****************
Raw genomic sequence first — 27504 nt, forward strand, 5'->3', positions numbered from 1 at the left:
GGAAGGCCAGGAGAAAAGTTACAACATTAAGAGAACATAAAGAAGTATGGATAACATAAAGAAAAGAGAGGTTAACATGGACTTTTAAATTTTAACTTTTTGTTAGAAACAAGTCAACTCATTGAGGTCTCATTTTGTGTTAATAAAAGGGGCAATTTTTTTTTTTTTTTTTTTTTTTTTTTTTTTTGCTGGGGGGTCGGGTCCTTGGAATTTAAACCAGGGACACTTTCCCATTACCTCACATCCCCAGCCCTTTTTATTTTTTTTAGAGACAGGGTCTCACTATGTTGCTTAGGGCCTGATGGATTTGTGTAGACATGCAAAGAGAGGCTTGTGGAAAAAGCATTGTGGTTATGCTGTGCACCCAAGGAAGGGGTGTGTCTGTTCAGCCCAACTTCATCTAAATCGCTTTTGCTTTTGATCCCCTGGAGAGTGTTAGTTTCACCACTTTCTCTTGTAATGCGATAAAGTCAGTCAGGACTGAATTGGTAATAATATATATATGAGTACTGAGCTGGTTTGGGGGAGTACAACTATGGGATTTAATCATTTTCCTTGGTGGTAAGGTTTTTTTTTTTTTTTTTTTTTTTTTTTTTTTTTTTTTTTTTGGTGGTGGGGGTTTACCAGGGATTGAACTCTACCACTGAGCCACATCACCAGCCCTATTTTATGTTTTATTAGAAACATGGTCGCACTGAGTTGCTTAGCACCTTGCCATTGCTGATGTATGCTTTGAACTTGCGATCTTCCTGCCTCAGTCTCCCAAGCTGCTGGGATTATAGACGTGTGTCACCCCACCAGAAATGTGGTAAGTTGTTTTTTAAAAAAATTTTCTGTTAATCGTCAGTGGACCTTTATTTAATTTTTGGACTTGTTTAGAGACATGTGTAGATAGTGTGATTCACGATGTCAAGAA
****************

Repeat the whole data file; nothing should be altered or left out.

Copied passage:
Raw genomic sequence first — 27504 nt, forward strand, 5'->3', positions numbered from 1 at the left:
GGAAGGCCAGGAGAAAAGTTACAACATTAAGAGAACATAAAGAAGTATGGATAACATAAAGAAAAGAGAGGTTAACATGGACTTTTAAATTTTAACTTTTTGTTAGAAACAAGTCAACTCATTGAGGTCTCATTTTGTGTTAATAAAAGGGGCAATTTTTTTTTTTTTTTTTTTTTTTTTTTTTTTTGCTGGGGGGTCGGGTCCTTGGAATTTAAACCAGGGACACTTTCCCATTACCTCACATCCCCAGCCCTTTTTATTTTTTTTAGAGACAGGGTCTCACTATGTTGCTTAGGGCCTGATGGATTTGTGTAGACATGCAAAGAGAGGCTTGTGGAAAAAGCATTGTGGTTATGCTGTGCACCCAAGGAAGGGGTGTGTCTGTTCAGCCCAACTTCATCTAAATCGCTTTTGCTTTTGATCCCCTGGAGAGTGTTAGTTTCACCACTTTCTCTTGTAATGCGATAAAGTCAGTCAGGACTGAATTGGTAATAATATATATATGAGTACTGAGCTGGTTTGGGGGAGTACAACTATGGGATTTAATCATTTTCCTTGGTGGTAAGGTTTTTTTTTTTTTTTTTTTTTTTTTTTTTTTTTTTTTTTTTGGTGGTGGGGGTTTACCAGGGATTGAACTCTACCACTGAGCCACATCACCAGCCCTATTTTATGTTTTATTAGAAACATGGTCGCACTGAGTTGCTTAGCACCTTGCCATTGCTGATGTATGCTTTGAACTTGCGATCTTCCTGCCTCAGTCTCCCAAGCTGCTGGGATTATAGACGTGTGTCACCCCACCAGAAATGTGGTAAGTTGTTTTTTAAAAAAATTTTCTGTTAATCGTCAGTGGACCTTTATTTAATTTTTGGACTTGTTTAGAGACATGTGTAGATAGTGTGATTCACGATGTCAAGAA